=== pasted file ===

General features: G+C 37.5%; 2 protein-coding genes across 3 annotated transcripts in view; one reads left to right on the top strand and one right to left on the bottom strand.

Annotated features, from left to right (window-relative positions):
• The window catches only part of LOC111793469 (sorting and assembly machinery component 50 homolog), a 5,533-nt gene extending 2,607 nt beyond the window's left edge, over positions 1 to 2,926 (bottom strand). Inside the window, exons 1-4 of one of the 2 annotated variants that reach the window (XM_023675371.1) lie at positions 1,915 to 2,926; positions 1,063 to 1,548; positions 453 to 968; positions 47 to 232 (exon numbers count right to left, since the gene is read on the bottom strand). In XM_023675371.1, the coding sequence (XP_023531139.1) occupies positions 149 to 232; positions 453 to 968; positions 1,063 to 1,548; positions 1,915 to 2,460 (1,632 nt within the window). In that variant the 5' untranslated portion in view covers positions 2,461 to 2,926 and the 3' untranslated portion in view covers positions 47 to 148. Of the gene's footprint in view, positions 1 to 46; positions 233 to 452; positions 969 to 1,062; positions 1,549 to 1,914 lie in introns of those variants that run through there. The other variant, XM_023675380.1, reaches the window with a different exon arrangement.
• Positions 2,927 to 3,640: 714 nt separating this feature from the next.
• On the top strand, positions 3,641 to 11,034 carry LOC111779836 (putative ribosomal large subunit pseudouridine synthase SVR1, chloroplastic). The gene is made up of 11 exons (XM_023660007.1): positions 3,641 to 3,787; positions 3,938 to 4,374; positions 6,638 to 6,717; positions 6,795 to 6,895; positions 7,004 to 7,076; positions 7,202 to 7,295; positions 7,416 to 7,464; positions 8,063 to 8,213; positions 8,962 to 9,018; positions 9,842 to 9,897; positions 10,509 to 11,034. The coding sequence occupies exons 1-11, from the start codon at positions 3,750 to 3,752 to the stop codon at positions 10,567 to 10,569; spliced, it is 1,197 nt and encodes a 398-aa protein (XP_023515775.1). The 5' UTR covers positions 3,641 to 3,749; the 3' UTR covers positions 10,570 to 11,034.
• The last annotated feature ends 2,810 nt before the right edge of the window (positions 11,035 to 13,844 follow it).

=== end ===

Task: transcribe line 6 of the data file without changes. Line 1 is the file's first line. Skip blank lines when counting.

• The last annotated feature ends 2,810 nt before the right edge of the window (positions 11,035 to 13,844 follow it).